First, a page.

|Microsurgery: Transplantation and Replantation by Harry J. Buncke, MD, et al.|
|Our antibiotic use and wound closure strategies have changed as we have acquired greater experience with replantation and free tissue coverage of contaminated and chronically infected wounds.
Promptly replanted parts do not appear to be especially susceptible to infection, despite ischemia and gross contamination.l,2 Our current guidelines for antibiotic use in replantation are almost entirely empiric, but are similar to the antibiotic treatment of open fractures.3 We now administer a short (2- to 5-day) course of perioperative antibiotics in uncomplicated cases.
The use of microvascular tissue transfers for the reconstruction of chronically infected wounds is leading to new clinical strategies for such problems as osteomyelitis,4 and may result in consistently faster, safer, and more durable reconstructions with fewer complications and shorter hospitalizations.
Antibiotic Use in Routine Microsurgical Procedures (Table 41-1)
Perioperative antibiotic use in digital replantation cases is based in part on the published reports of the bacteriology and antibiotic management of open long bone fractures.3,5 Of these fractures, 65% to 70% can be shown to be contaminated, but with adequate debridement, irrigation, closure, and antibiotic use, actual infection rates are as low as 2%. Skin flora, including Staphylococcus aureus, are the most common contaminants.3 Staphylococcus aureus is the most common infectious agent,5 with a lesser incidence of streptococcal and gram-negative cultures reported. First-generation cephalosporins adequately treat over 90% of these isolates. Antibiotics with broader spectra of activity are rarely indicated except in special circumstances. For example, traumatic wounds contaminated by lake water or sea water might warrant expanded antibiotic coverage for Aeromonas hydrophila6,7 or Vibrio species,8 respectively.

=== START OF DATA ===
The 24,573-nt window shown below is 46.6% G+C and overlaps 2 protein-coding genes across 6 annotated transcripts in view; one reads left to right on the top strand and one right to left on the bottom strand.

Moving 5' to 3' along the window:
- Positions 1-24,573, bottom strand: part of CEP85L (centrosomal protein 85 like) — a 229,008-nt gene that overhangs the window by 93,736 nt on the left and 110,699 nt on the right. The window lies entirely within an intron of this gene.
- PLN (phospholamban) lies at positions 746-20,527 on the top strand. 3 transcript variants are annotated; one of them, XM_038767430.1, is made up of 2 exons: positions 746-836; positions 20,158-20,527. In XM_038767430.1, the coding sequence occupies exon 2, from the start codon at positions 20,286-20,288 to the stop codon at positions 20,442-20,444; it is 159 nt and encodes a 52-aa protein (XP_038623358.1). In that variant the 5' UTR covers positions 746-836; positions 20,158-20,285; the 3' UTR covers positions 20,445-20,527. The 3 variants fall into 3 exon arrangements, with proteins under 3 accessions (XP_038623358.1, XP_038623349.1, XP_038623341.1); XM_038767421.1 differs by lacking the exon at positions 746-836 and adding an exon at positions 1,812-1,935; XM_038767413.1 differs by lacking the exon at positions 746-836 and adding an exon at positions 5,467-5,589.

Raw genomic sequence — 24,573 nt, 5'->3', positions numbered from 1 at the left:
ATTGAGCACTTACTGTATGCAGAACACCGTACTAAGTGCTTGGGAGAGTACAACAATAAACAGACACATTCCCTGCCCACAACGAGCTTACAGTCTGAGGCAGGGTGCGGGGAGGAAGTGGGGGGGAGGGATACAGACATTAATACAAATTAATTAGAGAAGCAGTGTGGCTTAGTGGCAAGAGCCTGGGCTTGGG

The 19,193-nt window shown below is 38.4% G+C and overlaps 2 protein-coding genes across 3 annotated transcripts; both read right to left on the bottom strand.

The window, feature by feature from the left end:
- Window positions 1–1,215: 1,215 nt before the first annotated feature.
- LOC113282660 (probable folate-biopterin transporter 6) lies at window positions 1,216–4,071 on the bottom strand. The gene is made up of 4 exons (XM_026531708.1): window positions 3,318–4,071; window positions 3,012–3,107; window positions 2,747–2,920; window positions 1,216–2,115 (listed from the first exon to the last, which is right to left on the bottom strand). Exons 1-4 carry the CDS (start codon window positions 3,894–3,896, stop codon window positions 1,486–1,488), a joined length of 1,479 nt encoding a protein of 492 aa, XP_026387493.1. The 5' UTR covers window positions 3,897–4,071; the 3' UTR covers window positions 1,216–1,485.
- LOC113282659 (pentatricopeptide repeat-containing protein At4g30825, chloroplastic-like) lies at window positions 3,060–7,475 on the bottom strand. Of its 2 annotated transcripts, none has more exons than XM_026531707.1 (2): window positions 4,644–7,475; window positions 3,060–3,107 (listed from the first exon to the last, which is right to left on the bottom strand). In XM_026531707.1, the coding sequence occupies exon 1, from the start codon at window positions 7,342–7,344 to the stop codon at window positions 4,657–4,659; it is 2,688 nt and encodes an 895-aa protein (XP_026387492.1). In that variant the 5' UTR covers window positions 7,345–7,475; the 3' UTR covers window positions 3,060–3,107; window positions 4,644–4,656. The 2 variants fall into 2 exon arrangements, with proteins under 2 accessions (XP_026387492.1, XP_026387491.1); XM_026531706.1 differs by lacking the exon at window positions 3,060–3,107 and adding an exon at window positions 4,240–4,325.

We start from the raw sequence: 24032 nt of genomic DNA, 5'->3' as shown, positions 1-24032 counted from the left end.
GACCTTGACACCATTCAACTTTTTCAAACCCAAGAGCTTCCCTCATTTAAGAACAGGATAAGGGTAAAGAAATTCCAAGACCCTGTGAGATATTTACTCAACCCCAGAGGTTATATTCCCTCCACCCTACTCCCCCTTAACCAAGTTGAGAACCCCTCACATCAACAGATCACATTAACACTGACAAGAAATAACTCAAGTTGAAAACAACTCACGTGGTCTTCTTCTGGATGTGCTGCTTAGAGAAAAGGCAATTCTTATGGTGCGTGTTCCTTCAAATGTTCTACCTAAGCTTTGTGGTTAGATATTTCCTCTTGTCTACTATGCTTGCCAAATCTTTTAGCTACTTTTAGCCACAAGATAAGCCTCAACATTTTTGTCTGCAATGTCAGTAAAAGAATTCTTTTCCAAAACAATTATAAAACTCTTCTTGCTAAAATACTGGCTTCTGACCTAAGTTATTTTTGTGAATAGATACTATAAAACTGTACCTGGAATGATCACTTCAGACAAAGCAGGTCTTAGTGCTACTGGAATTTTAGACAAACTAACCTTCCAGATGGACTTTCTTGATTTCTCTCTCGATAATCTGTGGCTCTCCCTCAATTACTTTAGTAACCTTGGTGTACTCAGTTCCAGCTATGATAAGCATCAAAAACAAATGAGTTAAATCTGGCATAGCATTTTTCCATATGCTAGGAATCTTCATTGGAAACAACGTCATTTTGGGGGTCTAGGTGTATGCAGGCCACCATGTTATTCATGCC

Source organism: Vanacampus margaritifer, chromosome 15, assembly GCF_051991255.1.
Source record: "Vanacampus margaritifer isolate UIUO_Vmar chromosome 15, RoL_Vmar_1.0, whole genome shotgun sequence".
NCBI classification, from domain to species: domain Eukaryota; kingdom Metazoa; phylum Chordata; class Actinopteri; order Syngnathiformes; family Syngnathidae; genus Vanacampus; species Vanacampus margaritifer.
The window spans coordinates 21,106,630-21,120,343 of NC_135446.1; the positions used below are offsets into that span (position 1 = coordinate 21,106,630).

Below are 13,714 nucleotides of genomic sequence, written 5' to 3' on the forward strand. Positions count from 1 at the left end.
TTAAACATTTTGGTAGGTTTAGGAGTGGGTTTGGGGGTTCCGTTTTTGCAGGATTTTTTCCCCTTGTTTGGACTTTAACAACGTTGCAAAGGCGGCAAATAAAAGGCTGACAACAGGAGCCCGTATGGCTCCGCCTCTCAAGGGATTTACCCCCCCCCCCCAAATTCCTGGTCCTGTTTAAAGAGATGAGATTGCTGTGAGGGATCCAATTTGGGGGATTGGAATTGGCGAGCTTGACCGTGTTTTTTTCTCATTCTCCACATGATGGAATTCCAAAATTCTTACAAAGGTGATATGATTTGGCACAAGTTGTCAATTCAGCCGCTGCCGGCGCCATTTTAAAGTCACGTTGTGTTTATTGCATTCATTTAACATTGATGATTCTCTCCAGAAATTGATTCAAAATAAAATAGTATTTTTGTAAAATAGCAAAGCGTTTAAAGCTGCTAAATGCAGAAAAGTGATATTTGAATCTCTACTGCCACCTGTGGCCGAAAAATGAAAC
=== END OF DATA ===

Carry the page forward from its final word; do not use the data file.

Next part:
Our perioperative digital replant antibiotic therapy consists of preoperative intravenous administration of a first-generation cephalosporin that is continued for 2 to 5 days postoperatively.2,9 We give cephalosporins to patients with histories of penicillin allergies (except for true anaphylaxis) because true cross-sensitivity to cephalosporin in penicillin-allergic patients is either extremely rare or nonexistent.10 In cases in which we do not use a cephalosporin, we administer a drug effective against Staphylococcus aureus (such as erythromycin, vancomycin or clindamycin). The replanted parts and recipient sites are thoroughly debrided and irrigated at the time of surgery. With this routine, infectious complications of digital replants are rare, not only in our series but in other reports. 1,2,11 Replantation of other body parts 12,13 is successfully managed with similar strategies.
Our patients undergoing toe-to-hand transfers receive the same antibiotic treatment as our replantation patients. We have had no occurrence of hand infections and a 7.3% incidence of donor site infections in our series of toe-to-hand transfers.14 Other surgeons15 report successful, uncomplicated toe-to-hand transfers without using perioperative antibiotics.
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